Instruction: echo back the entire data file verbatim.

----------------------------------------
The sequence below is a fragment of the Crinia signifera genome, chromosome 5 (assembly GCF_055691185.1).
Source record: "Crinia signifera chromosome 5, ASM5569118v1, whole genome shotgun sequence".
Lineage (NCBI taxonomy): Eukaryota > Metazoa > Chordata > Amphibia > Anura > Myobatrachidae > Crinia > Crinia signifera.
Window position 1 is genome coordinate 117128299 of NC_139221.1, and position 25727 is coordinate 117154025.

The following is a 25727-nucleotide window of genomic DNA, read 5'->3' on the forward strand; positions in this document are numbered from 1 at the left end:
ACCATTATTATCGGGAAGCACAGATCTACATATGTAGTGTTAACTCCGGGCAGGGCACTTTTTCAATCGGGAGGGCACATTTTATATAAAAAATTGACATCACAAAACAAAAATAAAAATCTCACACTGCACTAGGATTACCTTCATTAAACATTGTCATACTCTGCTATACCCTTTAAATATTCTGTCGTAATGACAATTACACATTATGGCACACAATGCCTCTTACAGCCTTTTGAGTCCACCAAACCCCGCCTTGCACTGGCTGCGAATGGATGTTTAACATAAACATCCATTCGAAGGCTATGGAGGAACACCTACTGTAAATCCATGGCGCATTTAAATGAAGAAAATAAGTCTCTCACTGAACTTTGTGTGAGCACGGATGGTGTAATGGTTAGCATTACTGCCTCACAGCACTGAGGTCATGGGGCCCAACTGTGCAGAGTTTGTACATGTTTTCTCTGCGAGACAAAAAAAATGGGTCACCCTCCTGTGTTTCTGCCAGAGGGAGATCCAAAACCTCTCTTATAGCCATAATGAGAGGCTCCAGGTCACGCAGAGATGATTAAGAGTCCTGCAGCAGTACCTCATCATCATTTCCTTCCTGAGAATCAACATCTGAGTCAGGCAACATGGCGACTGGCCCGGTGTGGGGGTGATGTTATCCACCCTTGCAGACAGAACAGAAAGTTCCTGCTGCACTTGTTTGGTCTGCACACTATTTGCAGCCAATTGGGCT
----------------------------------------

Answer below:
The sequence below is a fragment of the Crinia signifera genome, chromosome 5 (assembly GCF_055691185.1).
Source record: "Crinia signifera chromosome 5, ASM5569118v1, whole genome shotgun sequence".
Lineage (NCBI taxonomy): Eukaryota > Metazoa > Chordata > Amphibia > Anura > Myobatrachidae > Crinia > Crinia signifera.
Window position 1 is genome coordinate 117128299 of NC_139221.1, and position 25727 is coordinate 117154025.

The following is a 25727-nucleotide window of genomic DNA, read 5'->3' on the forward strand; positions in this document are numbered from 1 at the left end:
ACCATTATTATCGGGAAGCACAGATCTACATATGTAGTGTTAACTCCGGGCAGGGCACTTTTTCAATCGGGAGGGCACATTTTATATAAAAAATTGACATCACAAAACAAAAATAAAAATCTCACACTGCACTAGGATTACCTTCATTAAACATTGTCATACTCTGCTATACCCTTTAAATATTCTGTCGTAATGACAATTACACATTATGGCACACAATGCCTCTTACAGCCTTTTGAGTCCACCAAACCCCGCCTTGCACTGGCTGCGAATGGATGTTTAACATAAACATCCATTCGAAGGCTATGGAGGAACACCTACTGTAAATCCATGGCGCATTTAAATGAAGAAAATAAGTCTCTCACTGAACTTTGTGTGAGCACGGATGGTGTAATGGTTAGCATTACTGCCTCACAGCACTGAGGTCATGGGGCCCAACTGTGCAGAGTTTGTACATGTTTTCTCTGCGAGACAAAAAAAATGGGTCACCCTCCTGTGTTTCTGCCAGAGGGAGATCCAAAACCTCTCTTATAGCCATAATGAGAGGCTCCAGGTCACGCAGAGATGATTAAGAGTCCTGCAGCAGTACCTCATCATCATTTCCTTCCTGAGAATCAACATCTGAGTCAGGCAACATGGCGACTGGCCCGGTGTGGGGGTGATGTTATCCACCCTTGCAGACAGAACAGAAAGTTCCTGCTGCACTTGTTTGGTCTGCACACTATTTGCAGCCAATTGGGCT